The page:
What was the result of all these efforts? There are those who have argued that the Declaration was intended by the British Government to lead to nothing less than the creation of a Jewish state. In fact, there was no agreement by the Cabinet when the Declaration was approved regarding Britain’s post-war policy towards Zionism, nor were there any discussions as to how, exactly, the Government might ‘facilitate’ the ‘establishment in Palestine of a national home’. The primary concern of the Cabinet was not, after all, the future of Zionism and Palestine, but gaining Jewish backing for the Allies.

By the war’s end, the future for Palestine, like much of the Middle East, remained unclear. Not only did its fate have to be agreed upon by the Great Powers, but the British themselves had not formulated a clear post-war Zionist policy. The great achievement of the Zionists was during this post-war period, when they managed to obtain the final terms of the Mandate. It was only then that the British became committed to secure — not to facilitate, as was stipulated in the Declaration — the establishment of the Jewish national home, to cooperate with a Jewish agency to that end, and to facilitate Jewish immigration and settlement on the land. It was on this basis that the Zionist movement was able to establish the foundations of what would eventually become the Jewish state.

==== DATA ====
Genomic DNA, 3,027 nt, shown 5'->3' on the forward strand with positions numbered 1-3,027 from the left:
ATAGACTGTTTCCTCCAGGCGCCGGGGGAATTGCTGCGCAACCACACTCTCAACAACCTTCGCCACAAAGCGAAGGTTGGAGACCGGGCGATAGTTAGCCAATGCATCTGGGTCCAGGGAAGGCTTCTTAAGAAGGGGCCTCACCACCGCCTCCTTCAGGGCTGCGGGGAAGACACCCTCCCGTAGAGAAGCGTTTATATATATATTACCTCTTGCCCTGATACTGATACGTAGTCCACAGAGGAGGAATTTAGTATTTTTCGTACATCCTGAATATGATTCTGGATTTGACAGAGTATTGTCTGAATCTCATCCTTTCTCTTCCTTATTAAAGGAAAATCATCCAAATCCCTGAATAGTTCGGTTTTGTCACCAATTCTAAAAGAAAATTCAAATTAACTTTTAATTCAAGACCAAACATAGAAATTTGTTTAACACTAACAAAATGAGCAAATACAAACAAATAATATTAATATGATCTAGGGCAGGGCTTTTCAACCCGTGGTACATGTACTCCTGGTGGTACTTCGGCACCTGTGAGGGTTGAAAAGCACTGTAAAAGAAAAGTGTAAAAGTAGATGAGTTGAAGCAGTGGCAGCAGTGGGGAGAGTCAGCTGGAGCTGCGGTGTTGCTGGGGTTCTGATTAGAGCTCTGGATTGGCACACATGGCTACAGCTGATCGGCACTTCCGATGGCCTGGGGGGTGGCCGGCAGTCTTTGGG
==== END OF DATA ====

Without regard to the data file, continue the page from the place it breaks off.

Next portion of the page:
The Editors of Encyclopædia Britannica, 6-29-2010

Balfour Declaration, (Nov. 2, 1917), statement of British support for “the establishment in Palestine of a national home for the Jewish people.” It was made in a letter from Arthur James Balfour, the British foreign secretary, to Lionel Walter Rothschild, 2nd Baron Rothschild (of Tring), a leader of British Jewry. Though the precise meaning of the correspondence has been disputed, its statements were generally contradictory to both the Sykes-Picot Agreement (a secret convention between Britain and France) and the Ḥusayn-McMahon correspondence (an exchange of letters between the British high commissioner in Egypt, Sir Henry McMahon, and Ḥusayn ibn ʿAlī, then emir of Mecca), which in turn contradicted one another (see Palestine, World War I and after).

The Balfour Declaration, issued through the continued efforts of Chaim Weizmann and Nahum Sokolow, Zionist leaders in London, fell short of the expectations of the Zionists, who had asked for the reconstitution of Palestine as “the” Jewish national home. The declaration specifically stipulated that “nothing shall be done which may prejudice the civil and religious rights of existing non-Jewish communities in Palestine.” The document, however, said nothing of the political or national rights of these communities and did not refer to them by name. Nevertheless, the declaration aroused enthusiastic hopes among Zionists and seemed the fulfillment of the aims of the World Zionist Organization (see Zionism).